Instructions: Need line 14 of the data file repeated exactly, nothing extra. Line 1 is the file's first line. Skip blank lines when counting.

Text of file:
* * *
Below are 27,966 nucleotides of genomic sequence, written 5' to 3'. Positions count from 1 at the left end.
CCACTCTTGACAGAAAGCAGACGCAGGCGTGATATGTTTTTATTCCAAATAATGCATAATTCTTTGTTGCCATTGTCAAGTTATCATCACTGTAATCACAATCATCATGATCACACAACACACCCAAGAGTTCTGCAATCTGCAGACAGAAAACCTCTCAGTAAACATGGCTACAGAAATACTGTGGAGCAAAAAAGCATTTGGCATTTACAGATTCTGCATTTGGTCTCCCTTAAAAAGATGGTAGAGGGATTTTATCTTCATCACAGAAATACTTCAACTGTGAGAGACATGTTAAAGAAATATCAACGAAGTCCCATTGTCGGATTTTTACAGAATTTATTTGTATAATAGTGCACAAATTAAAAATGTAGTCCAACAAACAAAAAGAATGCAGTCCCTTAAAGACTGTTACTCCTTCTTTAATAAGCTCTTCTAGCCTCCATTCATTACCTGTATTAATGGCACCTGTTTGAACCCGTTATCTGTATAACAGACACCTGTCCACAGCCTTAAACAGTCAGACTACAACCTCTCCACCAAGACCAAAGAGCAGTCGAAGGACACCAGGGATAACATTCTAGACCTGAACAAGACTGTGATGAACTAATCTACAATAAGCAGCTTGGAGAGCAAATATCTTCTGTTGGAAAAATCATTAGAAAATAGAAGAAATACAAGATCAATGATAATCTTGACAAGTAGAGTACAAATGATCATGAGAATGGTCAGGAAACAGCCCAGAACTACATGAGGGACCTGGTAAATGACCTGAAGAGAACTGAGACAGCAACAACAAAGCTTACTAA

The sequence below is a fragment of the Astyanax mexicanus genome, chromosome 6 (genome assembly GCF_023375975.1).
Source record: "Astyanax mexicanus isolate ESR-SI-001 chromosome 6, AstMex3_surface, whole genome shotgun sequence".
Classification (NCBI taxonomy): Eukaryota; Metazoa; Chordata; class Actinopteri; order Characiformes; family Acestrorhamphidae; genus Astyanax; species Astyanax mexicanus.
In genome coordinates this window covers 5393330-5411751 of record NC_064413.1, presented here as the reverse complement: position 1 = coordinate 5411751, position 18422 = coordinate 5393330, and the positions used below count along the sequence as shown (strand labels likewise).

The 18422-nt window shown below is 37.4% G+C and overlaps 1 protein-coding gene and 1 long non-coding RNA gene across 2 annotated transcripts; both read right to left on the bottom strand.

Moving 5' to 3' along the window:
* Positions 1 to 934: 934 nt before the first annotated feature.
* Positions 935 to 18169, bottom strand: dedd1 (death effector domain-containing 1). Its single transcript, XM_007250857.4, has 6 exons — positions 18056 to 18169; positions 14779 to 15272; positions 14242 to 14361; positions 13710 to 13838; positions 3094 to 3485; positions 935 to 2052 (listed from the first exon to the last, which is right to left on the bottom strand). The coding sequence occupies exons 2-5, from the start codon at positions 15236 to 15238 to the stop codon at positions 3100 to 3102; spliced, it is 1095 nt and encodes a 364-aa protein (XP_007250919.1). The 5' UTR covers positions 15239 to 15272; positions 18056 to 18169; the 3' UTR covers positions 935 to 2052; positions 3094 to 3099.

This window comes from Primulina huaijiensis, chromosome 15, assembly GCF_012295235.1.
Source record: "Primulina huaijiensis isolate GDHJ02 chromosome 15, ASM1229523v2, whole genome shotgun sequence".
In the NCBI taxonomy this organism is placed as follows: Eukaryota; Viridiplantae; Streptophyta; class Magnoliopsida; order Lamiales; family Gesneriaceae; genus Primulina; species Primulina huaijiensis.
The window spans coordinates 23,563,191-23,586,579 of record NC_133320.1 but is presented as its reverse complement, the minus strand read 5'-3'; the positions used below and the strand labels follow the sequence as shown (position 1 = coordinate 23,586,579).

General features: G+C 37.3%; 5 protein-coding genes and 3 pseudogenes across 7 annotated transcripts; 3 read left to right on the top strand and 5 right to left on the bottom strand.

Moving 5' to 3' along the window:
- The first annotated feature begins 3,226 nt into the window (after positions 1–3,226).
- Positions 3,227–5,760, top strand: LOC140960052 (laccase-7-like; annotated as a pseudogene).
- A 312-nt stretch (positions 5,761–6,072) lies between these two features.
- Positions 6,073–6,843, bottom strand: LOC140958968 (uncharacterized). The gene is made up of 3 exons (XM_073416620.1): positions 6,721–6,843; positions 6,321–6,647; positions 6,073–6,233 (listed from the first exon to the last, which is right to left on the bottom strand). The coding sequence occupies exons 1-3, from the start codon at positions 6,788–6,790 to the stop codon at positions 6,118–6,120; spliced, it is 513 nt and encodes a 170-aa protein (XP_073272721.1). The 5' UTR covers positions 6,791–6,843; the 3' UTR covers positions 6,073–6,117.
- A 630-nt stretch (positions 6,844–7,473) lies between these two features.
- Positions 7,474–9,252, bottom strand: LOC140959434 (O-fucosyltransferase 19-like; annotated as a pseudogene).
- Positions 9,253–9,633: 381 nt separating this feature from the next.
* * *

The window spans coordinates 23,563,191-23,586,579 of record NC_133320.1 but is presented as its reverse complement, the minus strand read 5'-3'; the positions used below and the strand labels follow the sequence as shown (position 1 = coordinate 23,586,579).